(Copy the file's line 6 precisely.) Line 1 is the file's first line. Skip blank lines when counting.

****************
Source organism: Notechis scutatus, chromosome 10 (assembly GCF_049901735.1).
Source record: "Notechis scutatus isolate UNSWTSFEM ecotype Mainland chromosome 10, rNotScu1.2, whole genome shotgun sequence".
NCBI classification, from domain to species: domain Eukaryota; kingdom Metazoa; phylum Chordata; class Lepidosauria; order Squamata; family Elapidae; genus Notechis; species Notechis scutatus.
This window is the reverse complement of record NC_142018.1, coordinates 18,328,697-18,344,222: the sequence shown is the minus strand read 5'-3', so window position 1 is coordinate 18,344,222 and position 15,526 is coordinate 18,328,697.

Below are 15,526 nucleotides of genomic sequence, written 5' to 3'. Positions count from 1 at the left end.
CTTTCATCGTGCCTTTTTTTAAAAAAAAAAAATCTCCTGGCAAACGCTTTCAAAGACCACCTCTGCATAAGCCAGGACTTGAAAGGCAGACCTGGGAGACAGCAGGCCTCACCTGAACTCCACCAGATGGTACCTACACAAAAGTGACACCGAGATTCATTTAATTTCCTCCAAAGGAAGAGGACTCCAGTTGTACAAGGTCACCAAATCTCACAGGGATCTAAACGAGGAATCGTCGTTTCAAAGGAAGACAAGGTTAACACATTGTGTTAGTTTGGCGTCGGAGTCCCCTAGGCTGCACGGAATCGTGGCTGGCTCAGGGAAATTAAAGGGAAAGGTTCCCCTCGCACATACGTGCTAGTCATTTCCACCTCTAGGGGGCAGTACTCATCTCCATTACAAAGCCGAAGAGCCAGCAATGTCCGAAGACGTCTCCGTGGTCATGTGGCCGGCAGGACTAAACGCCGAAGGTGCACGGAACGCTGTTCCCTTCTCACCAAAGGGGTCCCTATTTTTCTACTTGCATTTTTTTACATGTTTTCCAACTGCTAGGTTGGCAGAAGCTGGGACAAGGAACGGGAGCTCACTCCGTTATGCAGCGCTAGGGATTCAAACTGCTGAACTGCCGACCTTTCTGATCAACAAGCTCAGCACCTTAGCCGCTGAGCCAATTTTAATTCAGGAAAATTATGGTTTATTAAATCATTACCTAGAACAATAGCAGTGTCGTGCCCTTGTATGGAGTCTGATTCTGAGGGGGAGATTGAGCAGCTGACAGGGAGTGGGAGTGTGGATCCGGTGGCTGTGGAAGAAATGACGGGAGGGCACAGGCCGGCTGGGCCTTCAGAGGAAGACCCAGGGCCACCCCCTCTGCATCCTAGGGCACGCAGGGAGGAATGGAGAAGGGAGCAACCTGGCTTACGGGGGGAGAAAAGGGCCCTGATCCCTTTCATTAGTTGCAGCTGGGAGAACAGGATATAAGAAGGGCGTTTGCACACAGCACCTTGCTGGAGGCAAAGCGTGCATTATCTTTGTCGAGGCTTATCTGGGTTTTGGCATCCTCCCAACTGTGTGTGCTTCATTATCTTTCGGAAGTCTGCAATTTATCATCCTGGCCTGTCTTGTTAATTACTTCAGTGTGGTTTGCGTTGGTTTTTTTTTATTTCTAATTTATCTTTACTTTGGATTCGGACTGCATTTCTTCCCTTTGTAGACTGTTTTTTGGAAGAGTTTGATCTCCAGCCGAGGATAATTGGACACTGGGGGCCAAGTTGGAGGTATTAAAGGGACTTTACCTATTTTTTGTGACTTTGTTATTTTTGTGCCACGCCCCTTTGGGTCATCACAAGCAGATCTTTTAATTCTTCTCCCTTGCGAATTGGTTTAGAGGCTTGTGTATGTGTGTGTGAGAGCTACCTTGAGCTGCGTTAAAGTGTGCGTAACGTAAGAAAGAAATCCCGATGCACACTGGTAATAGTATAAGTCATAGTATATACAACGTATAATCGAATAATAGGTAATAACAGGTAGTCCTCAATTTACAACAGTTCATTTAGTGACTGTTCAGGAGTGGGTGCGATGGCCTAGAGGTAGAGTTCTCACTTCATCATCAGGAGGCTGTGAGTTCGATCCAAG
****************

CTTTCATCGTGCCTTTTTTTAAAAAAAAAAAATCTCCTGGCAAACGCTTTCAAAGACCACCTCTGCATAAGCCAGGACTTGAAAGGCAGACCTGGGAGACAGCAGGCCTCACCTGAACTCCACCAGATGGTACCTACACAAAAGTGACACCGAGATTCATTTAATTTCCTCCAAAGGAAGAGGACTCCAGTTGTACAAGGTCACCAAATCTCACAGGGATCTAAACGAGGAATCGTCGTTTCAAAGGAAGACAAGGTTAACACATTGTGTTAGTTTGGCGTCGGAGTCCCCTAGGCTGCACGGAATCGTGGCTGGCTCAGGGAAATTAAAGGGAAAGGTTCCCCTCGCACATACGTGCTAGTCATTTCCACCTCTAGGGGGCAGTACTCATCTCCATTACAAAGCCGAAGAGCCAGCAATGTCCGAAGACGTCTCCGTGGTCATGTGGCCGGCAGGACTAAACGCCGAAGGTGCACGGAACGCTGTTCCCTTCTCACCAAAGGGGTCCCTATTTTTCTACTTGCATTTTTTTACATGTTTTCCAACTGCTAGGTTGGCAGAAGCTGGGACAAGGAACGGGAGCTCACTCCGTTATGCAGCGCTAGGGATTCAAACTGCTGAACTGCCGACCTTTCTGATCAACAAGCTCAGCACCTTAGCCGCTGAGCCAATTTTAATTCAGGAAAATTATGGTTTATTAAATCATTACCTAGAACAATAGCAGTGTCGTGCCCTTGTATGGAGTCTGATTCTGAGGGGGAGATTGAGCAGCTGACAGGGAGTGGGAGTGTGGATCCGGTGGCTGTGGAAGAAATGACGGGAGGGCACAGGCCGGCTGGGCCTTCAGAGGAAGACCCAGGGCCACCCCCTCTGCATCCTAGGGCACGCAGGGAGGAATGGAGAAGGGAGCAACCTGGCTTACGGGGGGAGAAAAGGGCCCTGATCCCTTTCATTAGTTGCAGCTGGGAGAACAGGATATAAGAAGGGCGTTTGCACACAGCACCTTGCTGGAGGCAAAGCGTGCATTATCTTTGTCGAGGCTTATCTGGGTTTTGGCATCCTCCCAACTGTGTGTGCTTCATTATCTTTCGGAAGTCTGCAATTTATCATCCTGGCCTGTCTTGTTAATTACTTCAGTGTGGTTTGCGTTGGTTTTTTTTTATTTCTAATTTATCTTTACTTTGGATTCGGACTGCATTTCTTCCCTTTGTAGACTGTTTTTTGGAAGAGTTTGATCTCCAGCCGAGGATAATTGGACACTGGGGGCCAAGTTGGAGGTATTAAAGGGACTTTACCTATTTTTTGTGACTTTGTTATTTTTGTGCCACGCCCCTTTGGGTCATCACAAGCAGATCTTTTAATTCTTCTCCCTTGCGAATTGGTTTAGAGGCTTGTGTATGTGTGTGTGAGAGCTACCTTGAGCTGCGTTAAAGTGTGCGTAACGTAAGAAAGAAATCCCGATGCACACTGGTAATAGTATAAGTCATAGTATATACAACGTATAATCGAATAATAGGTAATAACAGGTAGTCCTCAATTTACAACAGTTCATTTAGTGACTGTTCAGGAGTGGGTGCGATGGCCTAGAGGTAGAGTTCTCACTTCATCATCAGGAGGCTGTGAGTTCGATCCAAG